By Belinda Willis
South Australia is aiming to become the gin capital of the nation as 27 craft distillers produce dozens of award-winning bottles and create their own industry association.
Last month, Adelaide was also host to the Australian Distillers Association conference with its finale event held at the Prohibition Liquor Company Tasting Room in Gilbert Street where its owners showcase gins from across the state.
“We serve 40 plus SA gins,” says co-owner Adam Carpenter, adding that the new state industry association also held its first event at the same venue in August.
“We’ve been trying to own the title of the gin state, there are more distillers in other states but they don’t work together as collaboratively as we do, that’s where we have a real strength.”
It’s been a rapid growth story for the SA industry and the Prohibition Liquor Company started by Adam Carpenter and Wes Heddles in 2015 has been riding the wave.
The two have a range of five core gins along the selection, including the Original and the 69% proof Bathtub Cut Gin – “1% higher and it’s officially a dangerous liquid” – both winning a swag of national and international awards.
Adam and Wes opened their tasting room and bar a year ago to showcase their own gins produced at Applewood Distillery in the Adelaide Hills, along with 90 others from around Australia and the world.
They have educational gin tasting flights with many locally crafted brands rotating through the SA version. Adelaide Hills Distillery is in the mix at the moment, a clear sign of Adam and Wes’s commitment to supporting other craft distillers.
Their inclusion marks Adelaide Hills Distillery opening its own tasting and bar venue Lot 100 near Nairne this month. For Adam, it makes sense to work together to jointly promote the state’s rich offerings.
“SA logically is one of the best places in the world to produce gin, first of all most of us use grape-based spirit and we have access to some of the best in the world,” he says.
“Then we have that quality in the gin coming from the best botanical ingredients, some of the best Riverland citrus, we use Adelaide Hills lavender and there’s a whole range of bush ingredients.”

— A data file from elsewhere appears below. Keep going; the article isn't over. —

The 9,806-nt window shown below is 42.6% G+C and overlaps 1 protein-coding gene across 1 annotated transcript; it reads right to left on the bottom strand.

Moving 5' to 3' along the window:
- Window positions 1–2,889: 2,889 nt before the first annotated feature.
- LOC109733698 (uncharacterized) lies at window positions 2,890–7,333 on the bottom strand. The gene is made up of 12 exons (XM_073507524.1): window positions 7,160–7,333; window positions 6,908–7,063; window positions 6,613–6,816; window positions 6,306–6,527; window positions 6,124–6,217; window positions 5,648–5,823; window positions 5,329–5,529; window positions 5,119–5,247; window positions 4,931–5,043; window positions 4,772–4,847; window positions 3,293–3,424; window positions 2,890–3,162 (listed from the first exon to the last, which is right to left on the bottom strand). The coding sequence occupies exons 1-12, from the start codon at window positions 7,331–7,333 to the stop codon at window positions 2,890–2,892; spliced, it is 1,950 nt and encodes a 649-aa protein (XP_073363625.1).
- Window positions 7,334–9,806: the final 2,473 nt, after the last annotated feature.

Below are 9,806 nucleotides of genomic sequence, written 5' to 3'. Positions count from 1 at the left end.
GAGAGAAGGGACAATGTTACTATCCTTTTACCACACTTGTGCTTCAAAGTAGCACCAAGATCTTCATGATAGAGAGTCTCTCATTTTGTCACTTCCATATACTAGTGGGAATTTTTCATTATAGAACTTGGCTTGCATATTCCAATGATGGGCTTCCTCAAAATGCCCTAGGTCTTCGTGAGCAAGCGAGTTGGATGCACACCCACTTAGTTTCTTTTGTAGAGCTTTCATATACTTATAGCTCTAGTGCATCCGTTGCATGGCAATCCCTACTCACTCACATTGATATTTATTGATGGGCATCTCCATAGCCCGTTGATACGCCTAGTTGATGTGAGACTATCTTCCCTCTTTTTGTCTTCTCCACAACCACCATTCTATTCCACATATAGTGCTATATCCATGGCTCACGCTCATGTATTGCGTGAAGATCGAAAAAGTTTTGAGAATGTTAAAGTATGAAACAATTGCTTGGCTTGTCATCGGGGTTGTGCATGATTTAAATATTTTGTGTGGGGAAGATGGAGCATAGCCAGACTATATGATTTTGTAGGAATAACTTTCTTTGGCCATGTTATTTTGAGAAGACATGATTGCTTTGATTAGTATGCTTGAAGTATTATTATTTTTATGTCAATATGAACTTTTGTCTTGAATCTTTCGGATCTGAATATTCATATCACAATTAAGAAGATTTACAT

On the bush ingredient side, Something Wild and Adelaide Hills Distillery are making Australian Green Ant Gin with the unique bush tucker hand harvested in the Northern Territory by the Motlop family of the Larrakia people and the product handcrafted and bottled in the Adelaide Hills.
Ambleside Distillers in Hahndorf produces Kifaru Gin using native botanicals found at Monarto including mintbush and wattleseed – with money from bottles sold supporting threatened Southern White Rhinos.
While Kangaroo Island Spirits forages for native juniper on Kangaroo Island for its award-winning Native Gin, also using fresh limes from nearby Fleurieu Peninsula.
Some of those capitalising on the state’s top quality fruit include Rowland Short in McLaren Vale. He uses Japanese native yuzu being grown for the first time in the Riverland, bottling under the Settler’s Gin label.
And Twenty Third Street Distillery – owned by the Bickford’s Group and based in the old Renmano winery in Renmark – has created an award-winning Signature Gin with “tiny explosions of Riverland sunshine”, using local mandarin and lime.
It’s an industry daring to be different, and Prohibition Liquor Co is keen to continue being at the forefront. This month, the company is installing Adelaide CBD’s first functioning and visible distillery at its Gilbert Street venue.
Red Hen Gin uses a copper column still for its London Dry Style gin in the city but it’s not on display. Adam says the new still will be used to make existing gins along with some new offerings crafted on site.
Prohibition Liquor Co gins are now distributed nationally through Dan Murphy’s stores along with other independent bottle shops, online and the business is exporting to New Zealand and Singapore.
Adam says the new year will see an even greater focus on expanding exports along with the two continuing to build strong relationships with other SA gin makers. Wes is treasurer for their new industry association.
“We were about the fifth on the market in SA when we started out, now there’s 27 or 28, it was all starting to emerge in 2015 but it’s just exploded in the last three years,” he says.
“We have been working together well as an industry on an informal basis since about 2016 but as more and more emerge we are bringing them into the fold, we’re sharing the knowledge so everyone benefits.”
Industry in focus: Craft industries
Throughout the months of November and December, the state’s craft industries will be celebrated as part of I Choose SA.
South Australian craftspeople make up some of our most creative thinkers and makers of sustainable and innovative goods. Read more craft stories here.
Visit I Choose SA to meet the people building business and industry in SA, and to find out how your choices make a difference to our state.